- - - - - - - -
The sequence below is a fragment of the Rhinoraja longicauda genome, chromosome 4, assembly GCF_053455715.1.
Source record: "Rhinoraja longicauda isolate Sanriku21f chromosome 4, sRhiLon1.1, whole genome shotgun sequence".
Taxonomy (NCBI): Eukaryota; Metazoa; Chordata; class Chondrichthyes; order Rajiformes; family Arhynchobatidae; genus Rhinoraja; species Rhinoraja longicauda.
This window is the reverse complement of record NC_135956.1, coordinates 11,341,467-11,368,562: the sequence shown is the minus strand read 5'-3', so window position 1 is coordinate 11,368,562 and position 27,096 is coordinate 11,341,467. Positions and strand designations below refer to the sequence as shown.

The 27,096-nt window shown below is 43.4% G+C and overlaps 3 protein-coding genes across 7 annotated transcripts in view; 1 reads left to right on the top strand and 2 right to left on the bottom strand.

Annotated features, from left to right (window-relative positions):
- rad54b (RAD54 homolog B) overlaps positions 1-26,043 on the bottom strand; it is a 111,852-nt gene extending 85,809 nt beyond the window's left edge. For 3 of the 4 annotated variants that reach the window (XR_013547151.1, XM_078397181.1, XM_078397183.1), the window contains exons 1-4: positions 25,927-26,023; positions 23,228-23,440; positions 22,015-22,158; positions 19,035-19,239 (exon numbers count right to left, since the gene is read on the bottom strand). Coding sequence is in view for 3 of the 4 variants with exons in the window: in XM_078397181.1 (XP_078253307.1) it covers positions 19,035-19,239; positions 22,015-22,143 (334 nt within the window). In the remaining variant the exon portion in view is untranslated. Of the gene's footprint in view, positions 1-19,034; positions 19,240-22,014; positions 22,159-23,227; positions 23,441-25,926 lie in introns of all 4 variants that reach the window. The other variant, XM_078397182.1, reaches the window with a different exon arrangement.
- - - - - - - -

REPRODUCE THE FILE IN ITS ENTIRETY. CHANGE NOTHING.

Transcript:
The sequence below is a fragment of the Rhinoraja longicauda genome, chromosome 4, assembly GCF_053455715.1.
Source record: "Rhinoraja longicauda isolate Sanriku21f chromosome 4, sRhiLon1.1, whole genome shotgun sequence".
Taxonomy (NCBI): Eukaryota; Metazoa; Chordata; class Chondrichthyes; order Rajiformes; family Arhynchobatidae; genus Rhinoraja; species Rhinoraja longicauda.
This window is the reverse complement of record NC_135956.1, coordinates 11,341,467-11,368,562: the sequence shown is the minus strand read 5'-3', so window position 1 is coordinate 11,368,562 and position 27,096 is coordinate 11,341,467. Positions and strand designations below refer to the sequence as shown.

The 27,096-nt window shown below is 43.4% G+C and overlaps 3 protein-coding genes across 7 annotated transcripts in view; 1 reads left to right on the top strand and 2 right to left on the bottom strand.

Annotated features, from left to right (window-relative positions):
- rad54b (RAD54 homolog B) overlaps positions 1-26,043 on the bottom strand; it is a 111,852-nt gene extending 85,809 nt beyond the window's left edge. For 3 of the 4 annotated variants that reach the window (XR_013547151.1, XM_078397181.1, XM_078397183.1), the window contains exons 1-4: positions 25,927-26,023; positions 23,228-23,440; positions 22,015-22,158; positions 19,035-19,239 (exon numbers count right to left, since the gene is read on the bottom strand). Coding sequence is in view for 3 of the 4 variants with exons in the window: in XM_078397181.1 (XP_078253307.1) it covers positions 19,035-19,239; positions 22,015-22,143 (334 nt within the window). In the remaining variant the exon portion in view is untranslated. Of the gene's footprint in view, positions 1-19,034; positions 19,240-22,014; positions 22,159-23,227; positions 23,441-25,926 lie in introns of all 4 variants that reach the window. The other variant, XM_078397182.1, reaches the window with a different exon arrangement.